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Minnesota Marijuana Legalization Bill Will Get House Floor Vote Next Month, Majority Leader Says

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A top Minnesota lawmaker says a bill to legalize marijuana that has already cleared four House committees will receive a floor vote in the chamber next month.

House Majority Leader Ryan Winkler (D), sponsor of the reform legislation, said it will move through its remaining committee stops by the end of April, setting the stage for action in the full chamber in May.

“Minnesotans are ready for cannabis, and we will keep pushing until it gets done,” Winkler told Fox 9.

Winkler, Speaker Melissa Hortman (D) and other lawmakers filed the measure in February. It would allow adults 21 and older to purchase and possess up to 1.5 ounces of marijuana and cultivate up to eight plants, four of which could be mature.

The House Agriculture Finance and Policy Committee was the latest panel to advance the bill last week. Before that, the Workforce and Business Development Finance and Policy Committee,  Labor, Industry, Veterans and Military Affairs Finance and Policy Committee and the Commerce Finance and Policy Committee approved the proposal.

Its next stop is the Environment and Natural Resources Finance Committee, though a hearing has not yet been scheduled.


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Still, even if the legislation does make it all the way through the House, it’s expected to face a significant challenge in the Republican-controlled Senate, where lawmakers have signaled that they’re more interested in revising the state’s existing medical cannabis program than enacting legalization of adult use.

After the New York legislature approved a recreational cannabis legalization bill—which the governor promptly signed into law—Winkler said that Minnesota is “falling behind a national movement towards progress.”

“MN has some of the worst criminal justice disparities in the country, and legalizing cannabis & expunging convictions is a first step towards fixing that,” he tweeted.

He also weighed in on news that the Biden administration had fired certain White House staffers who admitted to prior marijuana use as part of their background check process, saying “this is a pointless move in a country where cannabis legalization is a reality in several states. And by the way—Minnesota should be one of them.”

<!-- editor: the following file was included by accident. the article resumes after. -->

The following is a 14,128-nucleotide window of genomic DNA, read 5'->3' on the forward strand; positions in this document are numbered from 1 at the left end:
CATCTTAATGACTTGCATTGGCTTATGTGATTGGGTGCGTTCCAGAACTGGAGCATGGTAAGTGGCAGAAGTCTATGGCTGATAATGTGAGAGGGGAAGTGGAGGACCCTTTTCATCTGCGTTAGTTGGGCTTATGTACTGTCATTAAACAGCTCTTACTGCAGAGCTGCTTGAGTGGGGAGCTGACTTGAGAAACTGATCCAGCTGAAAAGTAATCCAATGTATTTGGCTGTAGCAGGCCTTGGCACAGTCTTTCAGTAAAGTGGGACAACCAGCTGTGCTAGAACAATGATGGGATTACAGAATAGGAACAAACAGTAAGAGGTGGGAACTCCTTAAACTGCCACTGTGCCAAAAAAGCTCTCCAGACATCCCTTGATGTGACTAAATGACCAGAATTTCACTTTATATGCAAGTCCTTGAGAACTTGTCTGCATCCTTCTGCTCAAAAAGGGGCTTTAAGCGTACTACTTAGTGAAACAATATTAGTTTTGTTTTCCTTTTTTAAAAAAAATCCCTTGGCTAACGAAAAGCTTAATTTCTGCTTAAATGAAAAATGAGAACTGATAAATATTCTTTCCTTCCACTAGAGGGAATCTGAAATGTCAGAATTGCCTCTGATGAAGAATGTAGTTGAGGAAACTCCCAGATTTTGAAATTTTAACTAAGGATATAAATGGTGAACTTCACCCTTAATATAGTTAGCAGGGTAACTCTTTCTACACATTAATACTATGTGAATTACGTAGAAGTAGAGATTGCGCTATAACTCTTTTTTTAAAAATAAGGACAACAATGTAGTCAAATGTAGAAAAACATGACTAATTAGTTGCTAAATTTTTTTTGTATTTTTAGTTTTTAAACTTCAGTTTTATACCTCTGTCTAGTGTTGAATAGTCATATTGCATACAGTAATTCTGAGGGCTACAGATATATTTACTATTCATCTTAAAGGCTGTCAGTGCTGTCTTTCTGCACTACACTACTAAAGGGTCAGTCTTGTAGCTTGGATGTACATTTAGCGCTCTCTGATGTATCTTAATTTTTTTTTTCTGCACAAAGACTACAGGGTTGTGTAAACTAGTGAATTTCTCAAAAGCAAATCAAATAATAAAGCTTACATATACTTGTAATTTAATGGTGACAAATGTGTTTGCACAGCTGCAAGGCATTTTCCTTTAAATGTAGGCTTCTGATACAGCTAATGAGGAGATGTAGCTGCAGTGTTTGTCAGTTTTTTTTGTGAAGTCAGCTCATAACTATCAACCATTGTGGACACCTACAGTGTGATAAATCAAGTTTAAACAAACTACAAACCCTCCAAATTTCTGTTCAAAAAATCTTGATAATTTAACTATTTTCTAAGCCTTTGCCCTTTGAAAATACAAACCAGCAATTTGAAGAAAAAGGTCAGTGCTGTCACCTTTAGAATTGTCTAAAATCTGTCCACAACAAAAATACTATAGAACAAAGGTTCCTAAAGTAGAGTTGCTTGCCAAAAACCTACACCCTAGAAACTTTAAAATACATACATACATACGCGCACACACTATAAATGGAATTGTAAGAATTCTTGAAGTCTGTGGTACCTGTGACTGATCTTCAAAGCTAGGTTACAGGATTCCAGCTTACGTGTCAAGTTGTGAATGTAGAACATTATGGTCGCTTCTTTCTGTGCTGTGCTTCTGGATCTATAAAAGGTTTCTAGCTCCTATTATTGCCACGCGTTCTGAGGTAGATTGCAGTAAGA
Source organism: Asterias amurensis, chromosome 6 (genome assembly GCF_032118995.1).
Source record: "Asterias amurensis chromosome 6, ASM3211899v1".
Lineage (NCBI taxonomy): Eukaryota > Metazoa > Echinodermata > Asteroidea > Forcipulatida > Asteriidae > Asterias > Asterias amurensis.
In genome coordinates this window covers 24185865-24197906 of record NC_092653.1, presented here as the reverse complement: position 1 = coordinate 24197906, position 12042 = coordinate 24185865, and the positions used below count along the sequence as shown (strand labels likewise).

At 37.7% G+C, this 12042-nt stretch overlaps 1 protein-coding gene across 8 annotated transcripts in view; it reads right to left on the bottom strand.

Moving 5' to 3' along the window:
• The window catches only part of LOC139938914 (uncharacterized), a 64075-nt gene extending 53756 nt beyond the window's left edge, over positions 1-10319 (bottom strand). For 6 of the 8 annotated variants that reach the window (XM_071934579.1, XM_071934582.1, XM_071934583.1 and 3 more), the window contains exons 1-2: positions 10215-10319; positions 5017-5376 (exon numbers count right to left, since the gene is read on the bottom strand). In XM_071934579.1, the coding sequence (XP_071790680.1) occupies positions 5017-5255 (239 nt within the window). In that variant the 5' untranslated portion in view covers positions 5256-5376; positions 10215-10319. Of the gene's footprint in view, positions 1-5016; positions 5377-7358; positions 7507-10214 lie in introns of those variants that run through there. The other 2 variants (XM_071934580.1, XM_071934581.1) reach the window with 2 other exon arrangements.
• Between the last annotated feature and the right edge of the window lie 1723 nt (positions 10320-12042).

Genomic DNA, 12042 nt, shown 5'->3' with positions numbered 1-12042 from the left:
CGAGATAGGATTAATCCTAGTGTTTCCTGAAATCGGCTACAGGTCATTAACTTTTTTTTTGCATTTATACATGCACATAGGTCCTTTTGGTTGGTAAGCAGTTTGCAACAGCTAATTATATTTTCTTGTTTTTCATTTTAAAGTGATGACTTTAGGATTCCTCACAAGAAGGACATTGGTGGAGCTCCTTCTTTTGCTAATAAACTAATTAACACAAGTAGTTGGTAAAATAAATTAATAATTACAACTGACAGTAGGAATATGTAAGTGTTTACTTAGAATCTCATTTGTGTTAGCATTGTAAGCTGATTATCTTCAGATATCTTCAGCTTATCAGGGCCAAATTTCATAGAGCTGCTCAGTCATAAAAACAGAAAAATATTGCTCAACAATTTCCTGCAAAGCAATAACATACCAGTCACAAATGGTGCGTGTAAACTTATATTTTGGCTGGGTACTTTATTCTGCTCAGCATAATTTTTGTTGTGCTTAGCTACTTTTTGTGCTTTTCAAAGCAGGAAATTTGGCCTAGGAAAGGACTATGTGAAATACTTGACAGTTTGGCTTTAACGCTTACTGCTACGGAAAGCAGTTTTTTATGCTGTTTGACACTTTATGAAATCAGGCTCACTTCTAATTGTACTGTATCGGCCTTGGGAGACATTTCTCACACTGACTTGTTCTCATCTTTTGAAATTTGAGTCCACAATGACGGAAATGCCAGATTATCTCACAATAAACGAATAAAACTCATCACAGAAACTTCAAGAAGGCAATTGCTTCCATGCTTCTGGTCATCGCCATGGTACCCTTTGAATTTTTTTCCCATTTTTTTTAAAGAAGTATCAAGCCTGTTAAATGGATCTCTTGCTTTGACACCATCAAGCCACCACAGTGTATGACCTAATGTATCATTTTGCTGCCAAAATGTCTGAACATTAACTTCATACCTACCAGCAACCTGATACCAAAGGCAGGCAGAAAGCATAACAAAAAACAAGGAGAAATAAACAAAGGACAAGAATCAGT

The majority leader’s bill as introduced was identical to a proposal he filed last year, with some minor technical changes. The majority leader, who led a statewide listening to gather public input ahead of the measure’s introduction, called it the “best legalization bill in the country” at the time. It did not advance in that session, however.

Under the legislation, social equity would be prioritized, in part by ensuring diverse licensing and preventing the market from being monopolized by corporate players. Prior marijuana records would also be automatically expunged.

On-site consumption and cannabis delivery services would be permitted under the bill. And unlike in many legal states, local municipalities would be banned from prohibiting marijuana businesses from operating in their areas.

Retail cannabis sales would be taxed at 10 percent. Part of that revenue would fund a grant program designed to promote economic development and community stability.

The bill calls for the establishment of a seven-person Cannabis Management Board, which would be responsible for regulating the market and issuing cannabis business licenses. It was amended in committee last week to add members to that board who have a social justice background.

People living in low-income neighborhoods and military veterans who lost honorable status due to a cannabis-related offense would be considered social equity applicants eligible for priority licensing.

Gov. Tim Walz (D) is also in favor of ending marijuana prohibition, and in January he called on lawmakers to pursue the reform as a means to boost the economy and promote racial justice. He did not include a request to legalize through his budget proposal, however.

Walz did say in 2019 that he was directing state agencies to prepare to implement reform in anticipation of legalization passing.

Winkler, meanwhile, said in December that if Senate Republicans don’t go along with the policy change legislatively, he said he hopes they will at least let voters decide on cannabis as a 2022 ballot measure.

Heading into the 2020 election, Democrats believed they had a shot of taking control of the Senate, but that didn’t happen.

The result appears to be partly due to the fact that candidates from marijuana-focused parties in the state earned a sizable share of votes that may have otherwise gone to Democrats, perhaps inadvertently hurting the chances of reform passing.

In December, the Minnesota House Select Committee On Racial Justice adopted a report that broadly details race-based disparities in criminal enforcement and recommends a series of policy changes, including marijuana decriminalization and expungements.

North Dakota Senators Move To Put Marijuana On 2022 Ballot After Killing Legalization Bill

Photo courtesy of Philip Steffan.

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